Politicians and energy and environmental groups reacted quickly to the news that the Obama administration may formally reject the Keystone XL pipeline.
Here are a few of the comments:
“This outcome is one of the scenarios we anticipated. While we are disappointed, TransCanada remains fully committed to the construction of Keystone XL. Plans are already underway on a number of fronts to largely maintain the construction schedule of the project.” “We will re-apply for a Presidential Permit and expect a new application would be processed in an expedited manner to allow for an in-service date of late 2014.” — Russ Girling, TransCanada’s president and chief executive officer.
“Today President Obama made a courageous decision that says that special interests will not decide our clean energy future. They [Republicans] want to write a blank check to a big foreign oil company at the expense of American families who face serious public health risks should the construction and operation of the Keystone pipeline move forward.” – Daniel J. Weiss, the director of Climate Strategy at the Center of American Progress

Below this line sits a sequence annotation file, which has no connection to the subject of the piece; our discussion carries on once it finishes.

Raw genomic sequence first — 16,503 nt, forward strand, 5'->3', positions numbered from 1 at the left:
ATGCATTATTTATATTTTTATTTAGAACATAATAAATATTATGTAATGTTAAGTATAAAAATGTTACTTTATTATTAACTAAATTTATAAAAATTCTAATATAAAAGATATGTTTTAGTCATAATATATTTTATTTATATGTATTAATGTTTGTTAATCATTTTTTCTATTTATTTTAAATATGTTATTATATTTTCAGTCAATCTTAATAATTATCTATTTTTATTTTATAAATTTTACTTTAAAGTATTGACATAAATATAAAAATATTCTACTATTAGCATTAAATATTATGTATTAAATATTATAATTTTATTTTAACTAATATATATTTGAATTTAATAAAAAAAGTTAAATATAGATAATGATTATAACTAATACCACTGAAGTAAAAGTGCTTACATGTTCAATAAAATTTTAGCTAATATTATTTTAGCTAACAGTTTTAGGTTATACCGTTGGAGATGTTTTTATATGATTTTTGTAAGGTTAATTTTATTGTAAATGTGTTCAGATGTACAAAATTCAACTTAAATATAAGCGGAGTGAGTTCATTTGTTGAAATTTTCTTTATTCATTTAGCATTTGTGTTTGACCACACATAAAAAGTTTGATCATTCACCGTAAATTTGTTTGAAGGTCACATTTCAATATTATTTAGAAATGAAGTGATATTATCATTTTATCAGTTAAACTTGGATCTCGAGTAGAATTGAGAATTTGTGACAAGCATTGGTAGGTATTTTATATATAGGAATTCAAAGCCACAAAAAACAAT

“President Obama is about to destroy tens of thousands of American jobs and sell American energy security to the Chinese. The President won’t stand up to his political base even to create American jobs. This is not the end of this fight,” — Brendan Buck, Speaker John Boehner spokesman.
Stephanie Cutter, a former White House adviser, said in an appearance on MSNBC today that Republicans invited the rejection by “playing politics” with the pipeline decision.
“The President has said he wakes up every morning thinking about jobs, but a decision to reject the Keystone XL pipeline will do nothing but extend the jobs crisis and send thousands of U.S. jobs and valuable oil overseas. It’s a terrible example of election-year politics where the American people are collateral damage.” — John Cornyn, R-TX
“Assuming that what we’re hearing is true, this isn’t just the right call, it’s the brave call. The knock on Barack Obama from many quarters has been that he’s too conciliatory. But here, in the face of a naked political threat from Big Oil to exact ‘huge political consequences,’ he’s stood up strong. This is a victory for Americans who testified in record numbers, and who demanded that science get the hearing usually reserved for big money.” — Bill McKibben, an environmentalist who helped organize Keystone XL opposition.
“I called for a complete environmental assessment of the Keystone pipeline and wrote a letter to that effect, but I also understand that oil and energy are the lifeblood of this region and we want to support efforts to bring jobs to Houston. I’m going to be in Washington. I look forward to hearing exactly what the president plans, if he’s just asking for more information or he’s killed the pipeline, I don’t know.” — Houston